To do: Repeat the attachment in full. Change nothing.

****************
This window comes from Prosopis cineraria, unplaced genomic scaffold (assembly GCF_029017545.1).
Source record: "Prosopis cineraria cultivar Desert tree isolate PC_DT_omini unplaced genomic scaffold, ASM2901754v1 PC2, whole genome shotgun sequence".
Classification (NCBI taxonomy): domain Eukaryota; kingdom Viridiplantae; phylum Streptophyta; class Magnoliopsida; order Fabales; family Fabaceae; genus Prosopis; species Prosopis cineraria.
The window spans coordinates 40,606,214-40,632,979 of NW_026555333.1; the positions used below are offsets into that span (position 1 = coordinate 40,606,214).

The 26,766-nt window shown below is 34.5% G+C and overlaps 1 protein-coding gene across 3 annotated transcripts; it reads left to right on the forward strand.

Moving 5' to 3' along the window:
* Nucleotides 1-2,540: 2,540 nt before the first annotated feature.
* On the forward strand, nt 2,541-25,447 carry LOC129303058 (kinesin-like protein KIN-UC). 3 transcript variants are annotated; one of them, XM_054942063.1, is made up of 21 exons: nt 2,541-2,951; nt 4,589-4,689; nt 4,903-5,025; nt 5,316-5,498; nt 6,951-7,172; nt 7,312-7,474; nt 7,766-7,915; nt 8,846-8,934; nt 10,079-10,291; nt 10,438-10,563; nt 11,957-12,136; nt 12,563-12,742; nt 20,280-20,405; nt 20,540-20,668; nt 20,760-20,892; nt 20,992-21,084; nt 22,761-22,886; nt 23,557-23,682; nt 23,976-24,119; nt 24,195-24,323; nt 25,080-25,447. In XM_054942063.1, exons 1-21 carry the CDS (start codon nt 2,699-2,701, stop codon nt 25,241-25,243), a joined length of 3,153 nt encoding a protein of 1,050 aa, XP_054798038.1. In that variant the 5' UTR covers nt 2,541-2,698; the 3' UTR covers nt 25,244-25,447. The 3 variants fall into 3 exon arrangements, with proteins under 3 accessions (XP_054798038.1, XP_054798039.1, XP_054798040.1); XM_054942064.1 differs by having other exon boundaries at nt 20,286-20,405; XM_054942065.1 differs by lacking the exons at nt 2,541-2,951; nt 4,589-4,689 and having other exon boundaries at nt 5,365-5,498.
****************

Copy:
This window comes from Prosopis cineraria, unplaced genomic scaffold (assembly GCF_029017545.1).
Source record: "Prosopis cineraria cultivar Desert tree isolate PC_DT_omini unplaced genomic scaffold, ASM2901754v1 PC2, whole genome shotgun sequence".
Classification (NCBI taxonomy): domain Eukaryota; kingdom Viridiplantae; phylum Streptophyta; class Magnoliopsida; order Fabales; family Fabaceae; genus Prosopis; species Prosopis cineraria.
The window spans coordinates 40,606,214-40,632,979 of NW_026555333.1; the positions used below are offsets into that span (position 1 = coordinate 40,606,214).

The 26,766-nt window shown below is 34.5% G+C and overlaps 1 protein-coding gene across 3 annotated transcripts; it reads left to right on the forward strand.

Moving 5' to 3' along the window:
* Nucleotides 1-2,540: 2,540 nt before the first annotated feature.
* On the forward strand, nt 2,541-25,447 carry LOC129303058 (kinesin-like protein KIN-UC). 3 transcript variants are annotated; one of them, XM_054942063.1, is made up of 21 exons: nt 2,541-2,951; nt 4,589-4,689; nt 4,903-5,025; nt 5,316-5,498; nt 6,951-7,172; nt 7,312-7,474; nt 7,766-7,915; nt 8,846-8,934; nt 10,079-10,291; nt 10,438-10,563; nt 11,957-12,136; nt 12,563-12,742; nt 20,280-20,405; nt 20,540-20,668; nt 20,760-20,892; nt 20,992-21,084; nt 22,761-22,886; nt 23,557-23,682; nt 23,976-24,119; nt 24,195-24,323; nt 25,080-25,447. In XM_054942063.1, exons 1-21 carry the CDS (start codon nt 2,699-2,701, stop codon nt 25,241-25,243), a joined length of 3,153 nt encoding a protein of 1,050 aa, XP_054798038.1. In that variant the 5' UTR covers nt 2,541-2,698; the 3' UTR covers nt 25,244-25,447. The 3 variants fall into 3 exon arrangements, with proteins under 3 accessions (XP_054798038.1, XP_054798039.1, XP_054798040.1); XM_054942064.1 differs by having other exon boundaries at nt 20,286-20,405; XM_054942065.1 differs by lacking the exons at nt 2,541-2,951; nt 4,589-4,689 and having other exon boundaries at nt 5,365-5,498.